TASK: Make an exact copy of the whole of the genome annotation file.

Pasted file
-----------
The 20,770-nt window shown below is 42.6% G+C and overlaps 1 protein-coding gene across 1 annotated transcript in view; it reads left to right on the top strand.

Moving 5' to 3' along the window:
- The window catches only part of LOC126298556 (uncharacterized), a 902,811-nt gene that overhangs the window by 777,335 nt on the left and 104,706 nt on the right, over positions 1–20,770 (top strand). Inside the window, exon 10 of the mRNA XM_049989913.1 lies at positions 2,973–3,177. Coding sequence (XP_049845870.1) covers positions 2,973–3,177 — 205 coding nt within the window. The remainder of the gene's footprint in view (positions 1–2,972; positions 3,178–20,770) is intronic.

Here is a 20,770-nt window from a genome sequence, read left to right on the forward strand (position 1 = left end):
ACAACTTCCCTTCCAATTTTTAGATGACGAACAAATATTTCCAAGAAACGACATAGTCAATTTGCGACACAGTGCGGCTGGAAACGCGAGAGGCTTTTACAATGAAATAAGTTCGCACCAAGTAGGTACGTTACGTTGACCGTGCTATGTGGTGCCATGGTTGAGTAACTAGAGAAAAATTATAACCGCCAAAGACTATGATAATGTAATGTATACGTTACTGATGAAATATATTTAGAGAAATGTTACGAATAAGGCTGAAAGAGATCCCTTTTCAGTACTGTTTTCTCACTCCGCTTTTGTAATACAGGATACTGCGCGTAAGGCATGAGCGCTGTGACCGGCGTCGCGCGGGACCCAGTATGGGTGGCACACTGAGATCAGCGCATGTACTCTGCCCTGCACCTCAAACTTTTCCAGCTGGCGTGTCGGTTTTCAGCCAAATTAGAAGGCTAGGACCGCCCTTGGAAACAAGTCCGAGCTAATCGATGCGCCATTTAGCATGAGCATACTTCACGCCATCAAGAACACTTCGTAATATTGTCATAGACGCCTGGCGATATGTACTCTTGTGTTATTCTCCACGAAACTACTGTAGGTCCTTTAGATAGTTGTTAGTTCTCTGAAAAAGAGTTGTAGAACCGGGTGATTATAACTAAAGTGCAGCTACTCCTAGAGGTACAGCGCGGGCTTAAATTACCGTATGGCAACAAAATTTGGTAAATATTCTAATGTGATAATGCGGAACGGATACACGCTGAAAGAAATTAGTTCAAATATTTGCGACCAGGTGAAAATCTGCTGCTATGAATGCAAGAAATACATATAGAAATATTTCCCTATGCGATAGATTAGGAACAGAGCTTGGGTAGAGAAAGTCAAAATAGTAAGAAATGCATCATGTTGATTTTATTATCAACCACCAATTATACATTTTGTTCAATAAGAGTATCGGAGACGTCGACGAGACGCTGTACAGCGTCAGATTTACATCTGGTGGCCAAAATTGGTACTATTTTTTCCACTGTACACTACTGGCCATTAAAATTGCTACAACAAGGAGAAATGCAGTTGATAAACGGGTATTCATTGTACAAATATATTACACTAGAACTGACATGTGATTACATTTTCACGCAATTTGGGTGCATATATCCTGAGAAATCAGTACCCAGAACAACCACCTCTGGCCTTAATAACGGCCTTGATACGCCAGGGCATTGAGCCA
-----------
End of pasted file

The 20,770-nt window shown below is 42.6% G+C and overlaps 1 protein-coding gene across 1 annotated transcript in view; it reads left to right on the top strand.

Moving 5' to 3' along the window:
- The window catches only part of LOC126298556 (uncharacterized), a 902,811-nt gene that overhangs the window by 777,335 nt on the left and 104,706 nt on the right, over positions 1–20,770 (top strand). Inside the window, exon 10 of the mRNA XM_049989913.1 lies at positions 2,973–3,177. Coding sequence (XP_049845870.1) covers positions 2,973–3,177 — 205 coding nt within the window. The remainder of the gene's footprint in view (positions 1–2,972; positions 3,178–20,770) is intronic.

Here is a 20,770-nt window from a genome sequence, read left to right on the forward strand (position 1 = left end):
ACAACTTCCCTTCCAATTTTTAGATGACGAACAAATATTTCCAAGAAACGACATAGTCAATTTGCGACACAGTGCGGCTGGAAACGCGAGAGGCTTTTACAATGAAATAAGTTCGCACCAAGTAGGTACGTTACGTTGACCGTGCTATGTGGTGCCATGGTTGAGTAACTAGAGAAAAATTATAACCGCCAAAGACTATGATAATGTAATGTATACGTTACTGATGAAATATATTTAGAGAAATGTTACGAATAAGGCTGAAAGAGATCCCTTTTCAGTACTGTTTTCTCACTCCGCTTTTGTAATACAGGATACTGCGCGTAAGGCATGAGCGCTGTGACCGGCGTCGCGCGGGACCCAGTATGGGTGGCACACTGAGATCAGCGCATGTACTCTGCCCTGCACCTCAAACTTTTCCAGCTGGCGTGTCGGTTTTCAGCCAAATTAGAAGGCTAGGACCGCCCTTGGAAACAAGTCCGAGCTAATCGATGCGCCATTTAGCATGAGCATACTTCACGCCATCAAGAACACTTCGTAATATTGTCATAGACGCCTGGCGATATGTACTCTTGTGTTATTCTCCACGAAACTACTGTAGGTCCTTTAGATAGTTGTTAGTTCTCTGAAAAAGAGTTGTAGAACCGGGTGATTATAACTAAAGTGCAGCTACTCCTAGAGGTACAGCGCGGGCTTAAATTACCGTATGGCAACAAAATTTGGTAAATATTCTAATGTGATAATGCGGAACGGATACACGCTGAAAGAAATTAGTTCAAATATTTGCGACCAGGTGAAAATCTGCTGCTATGAATGCAAGAAATACATATAGAAATATTTCCCTATGCGATAGATTAGGAACAGAGCTTGGGTAGAGAAAGTCAAAATAGTAAGAAATGCATCATGTTGATTTTATTATCAACCACCAATTATACATTTTGTTCAATAAGAGTATCGGAGACGTCGACGAGACGCTGTACAGCGTCAGATTTACATCTGGTGGCCAAAATTGGTACTATTTTTTCCACTGTACACTACTGGCCATTAAAATTGCTACAACAAGGAGAAATGCAGTTGATAAACGGGTATTCATTGTACAAATATATTACACTAGAACTGACATGTGATTACATTTTCACGCAATTTGGGTGCATATATCCTGAGAAATCAGTACCCAGAACAACCACCTCTGGCCTTAATAACGGCCTTGATACGCCAGGGCATTGAGCCA